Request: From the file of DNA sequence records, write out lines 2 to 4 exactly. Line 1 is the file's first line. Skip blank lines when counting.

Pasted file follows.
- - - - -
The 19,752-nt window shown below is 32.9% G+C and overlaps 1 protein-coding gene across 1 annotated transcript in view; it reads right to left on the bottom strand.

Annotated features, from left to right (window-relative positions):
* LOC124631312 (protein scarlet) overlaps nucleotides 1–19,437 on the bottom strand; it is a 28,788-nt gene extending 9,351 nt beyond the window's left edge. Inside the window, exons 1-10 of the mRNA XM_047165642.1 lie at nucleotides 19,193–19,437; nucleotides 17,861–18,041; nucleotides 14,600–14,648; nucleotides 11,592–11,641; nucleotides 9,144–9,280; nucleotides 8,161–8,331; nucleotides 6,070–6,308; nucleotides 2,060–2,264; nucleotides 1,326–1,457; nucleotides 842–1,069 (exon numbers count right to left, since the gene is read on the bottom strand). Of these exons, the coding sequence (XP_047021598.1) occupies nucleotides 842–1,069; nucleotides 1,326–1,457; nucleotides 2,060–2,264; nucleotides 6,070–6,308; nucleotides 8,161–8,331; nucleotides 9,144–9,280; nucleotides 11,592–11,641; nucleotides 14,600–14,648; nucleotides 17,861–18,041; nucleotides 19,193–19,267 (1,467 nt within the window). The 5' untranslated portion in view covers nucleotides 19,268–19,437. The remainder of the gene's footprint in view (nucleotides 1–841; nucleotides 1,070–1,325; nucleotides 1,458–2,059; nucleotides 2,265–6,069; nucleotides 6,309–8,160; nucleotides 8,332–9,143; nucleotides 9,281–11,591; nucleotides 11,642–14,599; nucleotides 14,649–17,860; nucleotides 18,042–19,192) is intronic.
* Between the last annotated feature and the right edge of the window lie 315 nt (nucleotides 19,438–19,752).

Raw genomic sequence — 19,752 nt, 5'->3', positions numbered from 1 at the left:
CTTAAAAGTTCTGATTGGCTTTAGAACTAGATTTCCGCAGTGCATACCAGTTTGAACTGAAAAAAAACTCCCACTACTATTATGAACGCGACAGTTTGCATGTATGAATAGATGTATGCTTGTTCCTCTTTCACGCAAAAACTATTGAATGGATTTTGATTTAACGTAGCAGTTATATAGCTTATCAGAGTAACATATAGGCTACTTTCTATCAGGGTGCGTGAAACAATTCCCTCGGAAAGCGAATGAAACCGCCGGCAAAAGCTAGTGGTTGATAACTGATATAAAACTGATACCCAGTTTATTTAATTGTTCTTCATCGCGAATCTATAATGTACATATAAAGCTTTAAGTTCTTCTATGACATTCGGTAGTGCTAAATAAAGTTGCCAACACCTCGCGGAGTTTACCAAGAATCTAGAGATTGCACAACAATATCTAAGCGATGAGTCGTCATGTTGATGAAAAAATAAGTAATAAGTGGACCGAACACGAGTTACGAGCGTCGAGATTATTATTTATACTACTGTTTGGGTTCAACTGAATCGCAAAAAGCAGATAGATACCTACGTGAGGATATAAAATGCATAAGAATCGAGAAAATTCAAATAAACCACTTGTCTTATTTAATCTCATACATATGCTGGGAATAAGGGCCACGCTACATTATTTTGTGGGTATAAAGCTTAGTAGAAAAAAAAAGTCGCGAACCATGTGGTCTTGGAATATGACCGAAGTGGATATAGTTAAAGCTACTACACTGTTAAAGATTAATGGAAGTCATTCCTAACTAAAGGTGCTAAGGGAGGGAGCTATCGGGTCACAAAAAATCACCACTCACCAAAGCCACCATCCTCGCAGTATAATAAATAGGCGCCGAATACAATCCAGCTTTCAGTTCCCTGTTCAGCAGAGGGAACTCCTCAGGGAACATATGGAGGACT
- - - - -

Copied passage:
Annotated features, from left to right (window-relative positions):
* LOC124631312 (protein scarlet) overlaps nucleotides 1–19,437 on the bottom strand; it is a 28,788-nt gene extending 9,351 nt beyond the window's left edge. Inside the window, exons 1-10 of the mRNA XM_047165642.1 lie at nucleotides 19,193–19,437; nucleotides 17,861–18,041; nucleotides 14,600–14,648; nucleotides 11,592–11,641; nucleotides 9,144–9,280; nucleotides 8,161–8,331; nucleotides 6,070–6,308; nucleotides 2,060–2,264; nucleotides 1,326–1,457; nucleotides 842–1,069 (exon numbers count right to left, since the gene is read on the bottom strand). Of these exons, the coding sequence (XP_047021598.1) occupies nucleotides 842–1,069; nucleotides 1,326–1,457; nucleotides 2,060–2,264; nucleotides 6,070–6,308; nucleotides 8,161–8,331; nucleotides 9,144–9,280; nucleotides 11,592–11,641; nucleotides 14,600–14,648; nucleotides 17,861–18,041; nucleotides 19,193–19,267 (1,467 nt within the window). The 5' untranslated portion in view covers nucleotides 19,268–19,437. The remainder of the gene's footprint in view (nucleotides 1–841; nucleotides 1,070–1,325; nucleotides 1,458–2,059; nucleotides 2,265–6,069; nucleotides 6,309–8,160; nucleotides 8,332–9,143; nucleotides 9,281–11,591; nucleotides 11,642–14,599; nucleotides 14,649–17,860; nucleotides 18,042–19,192) is intronic.
* Between the last annotated feature and the right edge of the window lie 315 nt (nucleotides 19,438–19,752).